What Dynamics Drive the Silver Price?

What drives the price of silver?

Understanding silver pricing can be tricky because of the metal’s dual nature. It is an industrial commodity, but fundamentally, silver is money.

A recent report by the Silver Institute attempts to untangle the various factors that go into the price of silver, noting that it’s a difficult job.

“The Report finds that no magic formula or combination of factors consistently and accurately explains the level of or change in the silver price. While the price of silver is not a random walk, neither is its future path entirely predictable based on past trends.”

Industrial and technical applications account for roughly half of silver demand. In that sense, you will sometimes see the price movements correlate with the broader commodity complex.

But at its core, silver is money. That brings other factors into the pricing equation such as the strength of the dollar or the trajectory of interest rates. That means silver typically moves with gold, especially over the long run.

“Supply/demand analysis is complicated by silver’s legacy as a monetary metal and its continued acceptance as an investable asset. The result is that above-ground stocks of bullion and investment demand play an outsized role in silver compared to other ‘purer’ commodities, such as copper or palladium, where stocks are much smaller and investor interest far narrower and shallower. In this regard, silver is closer to gold, whose price to an even greater extent is subject to changes of ownership in its huge level of above-ground bullion stocks and in investor sentiment towards the precious metal.”   

As you can see from the charm silver tends to outperform gold during a gold bull market.

Silver Appears to Be Underpriced

Whether you’re considering industrial demand, the current monetary climate, or both, silver appears to be significantly underpriced.

Despite wishful thinking in the mainstream, inflation doesn’t appear to be down and out. And if it is, that just means a return to inflationary policies with the Fed trying to push down interest rates. That’s bullish for both gold and silver.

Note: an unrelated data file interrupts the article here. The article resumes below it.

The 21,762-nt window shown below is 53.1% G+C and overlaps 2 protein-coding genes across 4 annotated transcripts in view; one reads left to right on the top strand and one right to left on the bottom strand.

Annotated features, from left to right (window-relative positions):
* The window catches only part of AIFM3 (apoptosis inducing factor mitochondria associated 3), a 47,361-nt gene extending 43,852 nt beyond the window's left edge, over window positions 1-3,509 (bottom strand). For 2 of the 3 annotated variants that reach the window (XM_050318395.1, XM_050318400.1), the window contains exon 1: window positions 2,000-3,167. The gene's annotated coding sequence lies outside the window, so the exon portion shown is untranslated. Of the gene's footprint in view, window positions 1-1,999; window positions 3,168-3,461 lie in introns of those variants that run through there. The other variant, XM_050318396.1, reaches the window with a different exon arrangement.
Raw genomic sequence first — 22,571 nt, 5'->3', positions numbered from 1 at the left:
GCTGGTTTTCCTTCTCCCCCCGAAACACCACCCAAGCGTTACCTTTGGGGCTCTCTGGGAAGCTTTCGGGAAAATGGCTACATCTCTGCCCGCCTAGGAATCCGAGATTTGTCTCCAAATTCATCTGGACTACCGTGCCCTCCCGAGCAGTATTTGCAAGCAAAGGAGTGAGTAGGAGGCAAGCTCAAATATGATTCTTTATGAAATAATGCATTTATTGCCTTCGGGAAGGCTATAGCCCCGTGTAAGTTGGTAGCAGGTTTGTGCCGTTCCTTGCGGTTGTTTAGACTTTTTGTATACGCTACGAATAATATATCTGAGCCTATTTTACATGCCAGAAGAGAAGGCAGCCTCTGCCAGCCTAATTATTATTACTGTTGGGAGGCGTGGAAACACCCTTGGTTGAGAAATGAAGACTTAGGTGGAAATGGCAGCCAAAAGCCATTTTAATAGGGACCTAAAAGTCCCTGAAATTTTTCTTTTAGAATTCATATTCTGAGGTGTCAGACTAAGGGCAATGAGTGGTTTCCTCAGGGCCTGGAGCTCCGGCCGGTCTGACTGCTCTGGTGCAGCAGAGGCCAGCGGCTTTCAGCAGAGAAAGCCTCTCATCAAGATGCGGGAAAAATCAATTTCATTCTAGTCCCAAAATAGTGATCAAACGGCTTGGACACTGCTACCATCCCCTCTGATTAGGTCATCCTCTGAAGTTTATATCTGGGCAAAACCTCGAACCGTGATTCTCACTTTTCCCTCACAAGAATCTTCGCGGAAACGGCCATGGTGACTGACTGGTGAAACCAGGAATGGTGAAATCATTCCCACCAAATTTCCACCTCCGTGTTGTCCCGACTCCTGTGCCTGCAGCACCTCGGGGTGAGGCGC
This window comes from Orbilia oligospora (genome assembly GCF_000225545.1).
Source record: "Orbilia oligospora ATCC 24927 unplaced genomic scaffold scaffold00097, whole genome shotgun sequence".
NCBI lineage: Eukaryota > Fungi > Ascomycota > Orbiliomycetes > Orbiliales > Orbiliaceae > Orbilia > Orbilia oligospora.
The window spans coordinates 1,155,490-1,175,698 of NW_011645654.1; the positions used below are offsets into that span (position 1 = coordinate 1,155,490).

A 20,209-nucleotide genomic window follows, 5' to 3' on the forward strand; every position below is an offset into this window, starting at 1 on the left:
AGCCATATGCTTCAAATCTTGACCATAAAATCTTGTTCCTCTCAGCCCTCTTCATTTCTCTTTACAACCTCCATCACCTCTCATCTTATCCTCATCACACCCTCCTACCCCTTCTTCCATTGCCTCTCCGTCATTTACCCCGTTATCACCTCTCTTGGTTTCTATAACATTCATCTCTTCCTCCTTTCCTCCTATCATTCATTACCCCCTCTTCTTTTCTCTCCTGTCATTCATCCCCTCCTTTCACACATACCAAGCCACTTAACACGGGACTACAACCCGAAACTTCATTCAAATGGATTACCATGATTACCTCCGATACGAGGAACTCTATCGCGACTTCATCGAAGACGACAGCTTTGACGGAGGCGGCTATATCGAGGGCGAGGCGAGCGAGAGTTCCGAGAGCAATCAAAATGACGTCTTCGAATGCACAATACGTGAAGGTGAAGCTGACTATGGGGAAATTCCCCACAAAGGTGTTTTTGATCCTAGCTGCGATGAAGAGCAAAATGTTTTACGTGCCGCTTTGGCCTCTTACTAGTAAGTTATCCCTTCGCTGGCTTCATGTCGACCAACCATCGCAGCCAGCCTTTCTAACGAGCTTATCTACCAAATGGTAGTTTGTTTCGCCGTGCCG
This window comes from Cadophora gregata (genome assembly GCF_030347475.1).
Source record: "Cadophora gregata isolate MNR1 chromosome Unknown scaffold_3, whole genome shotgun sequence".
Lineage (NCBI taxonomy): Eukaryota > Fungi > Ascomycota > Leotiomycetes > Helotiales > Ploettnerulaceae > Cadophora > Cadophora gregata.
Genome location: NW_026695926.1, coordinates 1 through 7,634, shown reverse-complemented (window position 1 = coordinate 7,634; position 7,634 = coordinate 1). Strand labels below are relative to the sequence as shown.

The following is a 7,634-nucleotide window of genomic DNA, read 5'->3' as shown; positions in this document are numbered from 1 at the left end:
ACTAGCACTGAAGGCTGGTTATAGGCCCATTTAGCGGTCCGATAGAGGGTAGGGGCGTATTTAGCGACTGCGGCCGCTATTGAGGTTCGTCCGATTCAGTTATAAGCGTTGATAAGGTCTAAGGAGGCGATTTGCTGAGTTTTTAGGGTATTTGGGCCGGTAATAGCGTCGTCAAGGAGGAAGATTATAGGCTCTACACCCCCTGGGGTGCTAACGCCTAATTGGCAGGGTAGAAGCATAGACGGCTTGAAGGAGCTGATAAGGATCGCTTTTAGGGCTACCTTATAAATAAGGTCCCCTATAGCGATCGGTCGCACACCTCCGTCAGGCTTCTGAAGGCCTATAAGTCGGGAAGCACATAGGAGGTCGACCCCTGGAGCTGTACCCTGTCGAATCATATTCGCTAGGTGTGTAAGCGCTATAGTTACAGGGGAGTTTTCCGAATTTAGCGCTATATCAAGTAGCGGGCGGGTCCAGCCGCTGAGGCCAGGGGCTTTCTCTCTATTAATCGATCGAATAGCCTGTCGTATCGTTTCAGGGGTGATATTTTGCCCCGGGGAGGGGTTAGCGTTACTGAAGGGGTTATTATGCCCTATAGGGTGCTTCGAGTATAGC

There is also a strong likelihood that something will break in the economy in the near future. The financial system isn’t built to operate in even a modestly high interest rate environment. The Federal Reserve would almost certainly respond to a financial crisis by slashing interest rates to zero and restarting quantitative easing (effectively printing money). These are inflationary policies. There are already signs of stress in the banking system and the commercial real estate market is ripe for a crisis.

When there is high inflation, smart people want to hold real money. This is bullish for gold and silver.

On the supply and demand side of the equation, silver is expected to hit the second-highest level on record in 2024.

Industrial demand for silver is expected to lead the growth in global demand, driven in part by the growth of the green energy sector. According to a 2022 research paper by scientists at the University of New South Wales, solar manufacturers could consume over 20 percent of the current annual silver supply by 2027. And by 2050, solar panel production will use approximately 85–98 percent of the current global silver reserves.

Even if the economy crashes, government commitment to green energy will likely keep the money in that sector.

The Silver Institute projects another market deficit in 2024 with demand outstripping supply. This would mark the fourth straight year of a structural market deficit and further cut into silver reserves.

Given these dynamics, at between $22 and $23 an ounce, silver is on sale.

The gold:silver ratio would appear to confirm the white metal is underpriced – at least in relation to gold.

The has spread to almost 90:1. That means it takes almost 90 ounces of silver to buy one ounce of gold. This is a historically widespread.

The average gold:silver ratio in the modern era has generally ranged between 40:1 and 60:1. When the ratio widens far beyond that range, as it has in recent years, it typically returns toward that mean.

For instance, the ratio fell to 30:1 in 2011 and below 20:1 in 1979.

The pandemic era provides a more recent example. As the Fed cut rates and launched quantitative easing to prop up a shaky economy caused by rate hikes the prior year, the gold:silver ratio climbed to nearly 93:1. As silver rallied along with gold, the gold:silver ratio plunged from over 100:1 to just over 64:1, close to the high end of the historical norm. 

It’s pretty clear that silver isn’t priced for the current demand dynamics.

The bottom line is no matter how you weigh the various factors that drive the price of silver, the white metal appears to be a bargain at the current price.

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